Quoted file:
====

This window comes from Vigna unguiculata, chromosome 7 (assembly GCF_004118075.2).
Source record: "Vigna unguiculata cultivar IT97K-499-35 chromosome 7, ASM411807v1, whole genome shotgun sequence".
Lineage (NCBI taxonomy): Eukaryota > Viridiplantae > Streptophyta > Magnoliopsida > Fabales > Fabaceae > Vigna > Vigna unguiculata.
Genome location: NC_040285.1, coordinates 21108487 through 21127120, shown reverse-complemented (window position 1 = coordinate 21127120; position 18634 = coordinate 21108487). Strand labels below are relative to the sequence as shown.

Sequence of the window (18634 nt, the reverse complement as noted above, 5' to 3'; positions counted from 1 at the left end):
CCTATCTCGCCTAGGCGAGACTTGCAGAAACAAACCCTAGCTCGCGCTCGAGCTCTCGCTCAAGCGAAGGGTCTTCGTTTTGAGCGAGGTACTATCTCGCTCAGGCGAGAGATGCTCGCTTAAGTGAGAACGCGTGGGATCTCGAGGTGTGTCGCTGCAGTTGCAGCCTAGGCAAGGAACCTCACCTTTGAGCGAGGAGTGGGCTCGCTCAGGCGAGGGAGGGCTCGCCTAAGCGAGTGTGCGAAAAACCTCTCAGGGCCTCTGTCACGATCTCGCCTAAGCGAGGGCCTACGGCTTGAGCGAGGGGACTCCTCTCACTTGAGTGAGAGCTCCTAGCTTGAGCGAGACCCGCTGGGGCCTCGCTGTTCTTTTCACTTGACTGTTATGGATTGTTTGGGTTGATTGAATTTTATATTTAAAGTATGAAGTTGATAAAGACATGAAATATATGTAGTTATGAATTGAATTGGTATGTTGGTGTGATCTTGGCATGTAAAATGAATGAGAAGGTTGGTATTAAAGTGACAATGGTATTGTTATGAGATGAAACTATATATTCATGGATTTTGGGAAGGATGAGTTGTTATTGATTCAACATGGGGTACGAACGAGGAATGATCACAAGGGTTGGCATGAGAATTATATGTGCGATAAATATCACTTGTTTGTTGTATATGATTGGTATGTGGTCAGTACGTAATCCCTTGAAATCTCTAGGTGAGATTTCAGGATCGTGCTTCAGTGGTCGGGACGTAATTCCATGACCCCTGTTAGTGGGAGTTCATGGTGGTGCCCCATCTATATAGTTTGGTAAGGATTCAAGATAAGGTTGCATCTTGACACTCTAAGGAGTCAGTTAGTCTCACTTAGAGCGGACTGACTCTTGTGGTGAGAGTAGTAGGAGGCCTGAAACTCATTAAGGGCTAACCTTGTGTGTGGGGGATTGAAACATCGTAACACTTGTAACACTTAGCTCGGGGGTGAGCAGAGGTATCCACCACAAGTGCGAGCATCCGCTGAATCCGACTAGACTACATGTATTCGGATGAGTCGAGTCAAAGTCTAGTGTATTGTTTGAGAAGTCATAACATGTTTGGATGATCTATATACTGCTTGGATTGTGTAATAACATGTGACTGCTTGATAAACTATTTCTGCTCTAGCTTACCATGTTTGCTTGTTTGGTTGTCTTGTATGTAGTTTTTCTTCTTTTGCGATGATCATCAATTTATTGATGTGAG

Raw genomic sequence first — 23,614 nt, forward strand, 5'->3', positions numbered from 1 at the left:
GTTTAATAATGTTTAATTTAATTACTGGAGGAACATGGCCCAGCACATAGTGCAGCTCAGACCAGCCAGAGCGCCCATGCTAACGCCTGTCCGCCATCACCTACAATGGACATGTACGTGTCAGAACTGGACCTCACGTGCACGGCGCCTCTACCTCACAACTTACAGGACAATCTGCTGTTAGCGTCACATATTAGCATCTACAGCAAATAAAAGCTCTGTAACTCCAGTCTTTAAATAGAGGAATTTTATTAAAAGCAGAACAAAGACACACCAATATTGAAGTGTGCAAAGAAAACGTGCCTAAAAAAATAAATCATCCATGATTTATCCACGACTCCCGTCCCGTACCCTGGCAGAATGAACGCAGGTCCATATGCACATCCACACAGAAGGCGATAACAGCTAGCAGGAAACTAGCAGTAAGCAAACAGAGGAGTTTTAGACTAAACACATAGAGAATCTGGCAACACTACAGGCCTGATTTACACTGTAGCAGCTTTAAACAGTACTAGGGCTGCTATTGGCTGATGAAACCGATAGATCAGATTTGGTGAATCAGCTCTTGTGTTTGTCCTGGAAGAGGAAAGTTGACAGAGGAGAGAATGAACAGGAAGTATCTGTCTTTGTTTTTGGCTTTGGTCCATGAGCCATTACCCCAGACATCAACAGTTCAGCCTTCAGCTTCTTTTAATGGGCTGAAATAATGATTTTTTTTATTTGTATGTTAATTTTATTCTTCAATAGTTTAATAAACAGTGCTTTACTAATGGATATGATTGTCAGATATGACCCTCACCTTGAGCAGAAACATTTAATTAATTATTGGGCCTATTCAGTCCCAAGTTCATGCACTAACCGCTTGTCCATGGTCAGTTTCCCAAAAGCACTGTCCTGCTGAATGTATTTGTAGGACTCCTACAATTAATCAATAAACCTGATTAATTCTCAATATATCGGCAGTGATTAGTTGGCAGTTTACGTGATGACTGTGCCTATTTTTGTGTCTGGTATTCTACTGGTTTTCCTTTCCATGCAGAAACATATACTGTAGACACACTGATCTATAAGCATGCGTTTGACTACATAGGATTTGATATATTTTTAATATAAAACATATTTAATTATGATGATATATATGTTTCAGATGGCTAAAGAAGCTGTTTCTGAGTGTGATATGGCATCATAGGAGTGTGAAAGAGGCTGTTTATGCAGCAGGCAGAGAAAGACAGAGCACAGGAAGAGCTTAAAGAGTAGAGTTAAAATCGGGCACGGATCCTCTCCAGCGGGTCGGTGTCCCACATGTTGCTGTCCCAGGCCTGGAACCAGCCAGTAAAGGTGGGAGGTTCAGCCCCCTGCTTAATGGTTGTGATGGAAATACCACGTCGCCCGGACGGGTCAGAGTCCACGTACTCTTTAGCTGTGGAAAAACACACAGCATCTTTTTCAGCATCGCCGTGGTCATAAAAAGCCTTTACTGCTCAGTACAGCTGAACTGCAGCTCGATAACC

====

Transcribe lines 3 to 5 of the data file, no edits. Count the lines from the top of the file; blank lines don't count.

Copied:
Lineage (NCBI taxonomy): Eukaryota > Viridiplantae > Streptophyta > Magnoliopsida > Fabales > Fabaceae > Vigna > Vigna unguiculata.
Genome location: NC_040285.1, coordinates 21108487 through 21127120, shown reverse-complemented (window position 1 = coordinate 21127120; position 18634 = coordinate 21108487). Strand labels below are relative to the sequence as shown.

Sequence of the window (18634 nt, the reverse complement as noted above, 5' to 3'; positions counted from 1 at the left end):